Arizona May 08, 2016
These 8 Terrifying Earthquakes Struck Arizona And Nobody Saw Them Coming
News stations and papers lately have been all aflutter with stories about earthquake swarms happening in the northwestern part of the state. To some people, this comes as a surprise because there’s a misconception that Arizona is a disaster-free state but that’s actually not the case. Today, we’re going to take a look at some disastrous—though injury-free—earthquakes that have happened in Arizona’s recorded history.
1. Yuma, 1872
Rated at a magnitude 5.9, this earthquake is one of the earliest recorded earthquakes to occur in Arizona. It happened on May
3, 1872, caused damaged to several buildings, and scared the daylights out of people.
2. Sonora, 1887
This earthquake's epicenter was actually about 40 miles south of the ArizonaMexico border but, rated at a 7.4, it caused a
heck of a lot of damage in Mexico, Arizona, and New Mexico. One person in Tombstone reportedly said that it sounded like
“prolonged artillery fire.” Here's a video with more details about that particular even:.
3. San Francisco Peaks, 1906
When this earthquake hit the Flagstaff area in 1906, Arizona's earthquake monitoring was still in its infancy. (In fact, the state didn't really get into using seismographs and detailed monitoring until the mid-twentieth century.) This earthquake caused quite a bit of damage, including cracking walls and damaging chimneys. The rumble could be felt all the way down to Phoenix.
4. Coconino National Forest, 1910
Occurring near Flagstaff, a series of 52 earthquakes and tremors shook the area for 13 days. It resulted in a few boulders rolling into construction crew camps and sent others in the area fleeing as the shocks kept the land shaking.
5. San Francisco Peaks, 1912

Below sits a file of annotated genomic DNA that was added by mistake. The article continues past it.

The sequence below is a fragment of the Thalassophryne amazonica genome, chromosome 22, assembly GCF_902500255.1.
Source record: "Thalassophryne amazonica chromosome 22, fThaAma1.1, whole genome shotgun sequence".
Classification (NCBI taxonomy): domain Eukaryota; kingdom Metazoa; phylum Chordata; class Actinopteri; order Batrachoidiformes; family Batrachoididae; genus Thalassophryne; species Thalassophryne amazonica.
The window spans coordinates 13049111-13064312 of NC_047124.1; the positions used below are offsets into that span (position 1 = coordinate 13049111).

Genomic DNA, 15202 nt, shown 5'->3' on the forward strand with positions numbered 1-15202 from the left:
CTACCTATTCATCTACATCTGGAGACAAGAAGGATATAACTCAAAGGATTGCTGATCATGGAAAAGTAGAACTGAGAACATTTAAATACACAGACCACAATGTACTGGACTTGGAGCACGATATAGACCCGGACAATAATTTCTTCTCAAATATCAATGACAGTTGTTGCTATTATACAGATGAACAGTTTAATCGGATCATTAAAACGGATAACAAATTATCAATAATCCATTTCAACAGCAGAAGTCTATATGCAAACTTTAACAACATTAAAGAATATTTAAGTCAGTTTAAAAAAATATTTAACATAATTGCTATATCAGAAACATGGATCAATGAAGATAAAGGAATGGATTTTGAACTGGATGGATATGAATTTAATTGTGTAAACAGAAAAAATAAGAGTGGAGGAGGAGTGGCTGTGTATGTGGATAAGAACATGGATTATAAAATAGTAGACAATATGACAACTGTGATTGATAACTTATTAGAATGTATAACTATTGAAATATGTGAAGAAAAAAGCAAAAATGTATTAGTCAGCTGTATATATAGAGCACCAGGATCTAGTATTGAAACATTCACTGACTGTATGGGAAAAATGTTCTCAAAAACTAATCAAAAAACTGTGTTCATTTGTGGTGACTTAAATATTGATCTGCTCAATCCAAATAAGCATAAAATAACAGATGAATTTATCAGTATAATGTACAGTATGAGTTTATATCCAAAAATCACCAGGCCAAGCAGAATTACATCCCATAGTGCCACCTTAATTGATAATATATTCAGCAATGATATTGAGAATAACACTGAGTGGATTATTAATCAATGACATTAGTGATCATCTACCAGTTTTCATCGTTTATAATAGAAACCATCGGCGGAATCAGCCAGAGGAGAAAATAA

It's sounding like the area near the San Francisco Peaks was not the place to be in the early part of the 20th-century. A couple of years after the 1910 earthquakes, which is often claimed to be rated a magnitude 6, this violent earthquake shook the region once again. It caused a crack in the earth north of the Peaks 30 to 50-miles long, damaged buildings, and sent people fleeing into the streets (this was before earthquake safety was well-known). Rockslides were also reported.
6. Duncan, 1938
This earthquake shook portions of eastern Arizona about one month after an earthquake in western New Mexico. Measured at 5.5, residents reported seeing trees and bushes shake with the earthquake and building walls were cracked.
7. Fredonia, 1959
Right in the middle of summer, the strongest reported earthquakes to occur in Arizona's boundaries was this one in Fredonia. It caused significant damage to buildings, cracking walls, breaking windows, and throwing items from shelves. The earthquake was also attributed to a rock slide at Mather Point in the Grand Canyon.
8. Chino Valley, 1976
Measured as a 5.1 earthquake, this one caused some minimal damage but could be felt throughout the state, including down to Tucson and Yuma.
Did you know about these historical events?